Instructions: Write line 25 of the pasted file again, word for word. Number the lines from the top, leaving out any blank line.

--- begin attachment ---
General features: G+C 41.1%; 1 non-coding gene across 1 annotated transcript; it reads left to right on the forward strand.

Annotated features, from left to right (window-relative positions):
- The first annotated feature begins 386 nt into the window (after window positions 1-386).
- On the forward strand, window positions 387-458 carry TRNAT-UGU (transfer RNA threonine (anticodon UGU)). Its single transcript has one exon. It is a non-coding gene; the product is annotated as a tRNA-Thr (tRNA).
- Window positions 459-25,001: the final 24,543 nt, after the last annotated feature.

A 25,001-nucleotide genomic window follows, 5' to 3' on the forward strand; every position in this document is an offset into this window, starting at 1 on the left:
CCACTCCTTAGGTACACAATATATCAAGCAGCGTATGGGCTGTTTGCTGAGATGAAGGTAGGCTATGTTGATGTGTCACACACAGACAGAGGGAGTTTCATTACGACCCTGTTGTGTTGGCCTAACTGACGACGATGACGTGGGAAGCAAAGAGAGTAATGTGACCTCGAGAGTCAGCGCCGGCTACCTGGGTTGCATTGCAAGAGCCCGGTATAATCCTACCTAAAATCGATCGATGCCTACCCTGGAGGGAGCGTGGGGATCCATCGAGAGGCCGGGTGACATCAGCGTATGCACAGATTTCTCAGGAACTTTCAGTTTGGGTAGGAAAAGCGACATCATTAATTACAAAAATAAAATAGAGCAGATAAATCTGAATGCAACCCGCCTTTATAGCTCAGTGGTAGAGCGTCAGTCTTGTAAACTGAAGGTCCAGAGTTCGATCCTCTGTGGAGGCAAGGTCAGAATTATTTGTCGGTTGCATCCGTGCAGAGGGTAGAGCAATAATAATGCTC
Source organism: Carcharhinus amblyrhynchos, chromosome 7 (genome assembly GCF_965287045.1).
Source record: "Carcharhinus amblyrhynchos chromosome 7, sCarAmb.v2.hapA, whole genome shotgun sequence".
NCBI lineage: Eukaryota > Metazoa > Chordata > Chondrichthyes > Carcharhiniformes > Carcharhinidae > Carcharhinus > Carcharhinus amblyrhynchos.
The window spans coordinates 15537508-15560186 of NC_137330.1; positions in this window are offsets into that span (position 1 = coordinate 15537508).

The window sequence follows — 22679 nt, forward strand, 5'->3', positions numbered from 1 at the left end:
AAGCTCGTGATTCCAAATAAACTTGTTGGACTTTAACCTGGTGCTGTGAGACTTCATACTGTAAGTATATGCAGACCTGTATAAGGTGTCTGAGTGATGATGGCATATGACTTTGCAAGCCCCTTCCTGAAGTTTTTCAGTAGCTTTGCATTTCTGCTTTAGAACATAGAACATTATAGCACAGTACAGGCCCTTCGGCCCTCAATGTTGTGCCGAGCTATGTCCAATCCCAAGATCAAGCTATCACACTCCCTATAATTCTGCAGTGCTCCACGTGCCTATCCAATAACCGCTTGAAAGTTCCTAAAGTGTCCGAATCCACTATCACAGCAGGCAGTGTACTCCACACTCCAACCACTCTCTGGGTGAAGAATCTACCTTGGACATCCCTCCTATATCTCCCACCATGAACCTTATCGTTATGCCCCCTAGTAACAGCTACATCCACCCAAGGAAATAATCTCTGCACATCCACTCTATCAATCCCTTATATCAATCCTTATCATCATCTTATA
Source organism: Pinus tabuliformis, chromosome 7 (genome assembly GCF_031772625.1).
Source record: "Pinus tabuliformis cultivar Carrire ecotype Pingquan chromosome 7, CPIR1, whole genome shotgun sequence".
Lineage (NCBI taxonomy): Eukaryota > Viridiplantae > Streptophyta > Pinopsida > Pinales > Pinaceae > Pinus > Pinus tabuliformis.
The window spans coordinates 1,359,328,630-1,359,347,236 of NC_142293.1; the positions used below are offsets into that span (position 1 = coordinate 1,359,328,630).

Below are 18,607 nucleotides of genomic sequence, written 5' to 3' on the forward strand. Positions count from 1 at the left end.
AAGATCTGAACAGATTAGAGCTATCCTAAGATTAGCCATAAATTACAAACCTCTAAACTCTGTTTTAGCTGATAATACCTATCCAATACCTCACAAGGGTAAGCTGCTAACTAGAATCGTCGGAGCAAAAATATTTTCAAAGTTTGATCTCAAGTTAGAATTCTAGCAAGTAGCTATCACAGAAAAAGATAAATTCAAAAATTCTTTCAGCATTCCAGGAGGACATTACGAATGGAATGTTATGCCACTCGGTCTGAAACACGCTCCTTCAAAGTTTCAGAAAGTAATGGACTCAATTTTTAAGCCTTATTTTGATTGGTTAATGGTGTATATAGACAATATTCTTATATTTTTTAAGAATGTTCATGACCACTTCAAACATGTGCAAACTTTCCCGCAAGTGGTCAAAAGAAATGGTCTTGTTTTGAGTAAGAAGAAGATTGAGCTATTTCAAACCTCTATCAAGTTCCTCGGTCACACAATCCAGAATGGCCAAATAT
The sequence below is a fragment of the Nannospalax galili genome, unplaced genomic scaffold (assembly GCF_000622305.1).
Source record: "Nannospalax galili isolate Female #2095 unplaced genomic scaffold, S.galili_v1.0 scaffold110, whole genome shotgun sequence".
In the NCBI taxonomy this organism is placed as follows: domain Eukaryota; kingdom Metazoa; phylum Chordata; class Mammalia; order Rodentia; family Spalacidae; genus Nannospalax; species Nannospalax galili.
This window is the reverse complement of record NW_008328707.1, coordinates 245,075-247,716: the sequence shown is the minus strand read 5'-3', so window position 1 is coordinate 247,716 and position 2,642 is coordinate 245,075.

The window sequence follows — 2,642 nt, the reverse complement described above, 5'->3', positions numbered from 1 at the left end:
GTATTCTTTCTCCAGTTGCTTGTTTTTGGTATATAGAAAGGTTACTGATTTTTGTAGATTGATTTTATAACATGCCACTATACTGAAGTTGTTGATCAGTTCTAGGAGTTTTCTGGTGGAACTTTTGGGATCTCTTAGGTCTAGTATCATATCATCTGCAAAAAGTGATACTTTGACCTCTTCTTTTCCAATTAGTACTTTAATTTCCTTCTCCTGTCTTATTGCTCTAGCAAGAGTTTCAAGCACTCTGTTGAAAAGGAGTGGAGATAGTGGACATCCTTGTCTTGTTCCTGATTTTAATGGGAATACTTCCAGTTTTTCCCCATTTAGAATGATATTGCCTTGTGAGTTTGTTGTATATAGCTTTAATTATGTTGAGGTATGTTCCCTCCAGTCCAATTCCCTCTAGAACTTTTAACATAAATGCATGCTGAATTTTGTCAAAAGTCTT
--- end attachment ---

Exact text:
GTATTCTTTCTCCAGTTGCTTGTTTTTGGTATATAGAAAGGTTACTGATTTTTGTAGATTGATTTTATAACATGCCACTATACTGAAGTTGTTGATCAGTTCTAGGAGTTTTCTGGTGGAACTTTTGGGATCTCTTAGGTCTAGTATCATATCATCTGCAAAAAGTGATACTTTGACCTCTTCTTTTCCAATTAGTACTTTAATTTCCTTCTCCTGTCTTATTGCTCTAGCAAGAGTTTCAAGCACTCTGTTGAAAAGGAGTGGAGATAGTGGACATCCTTGTCTTGTTCCTGATTTTAATGGGAATACTTCCAGTTTTTCCCCATTTAGAATGATATTGCCTTGTGAGTTTGTTGTATATAGCTTTAATTATGTTGAGGTATGTTCCCTCCAGTCCAATTCCCTCTAGAACTTTTAACATAAATGCATGCTGAATTTTGTCAAAAGTCTT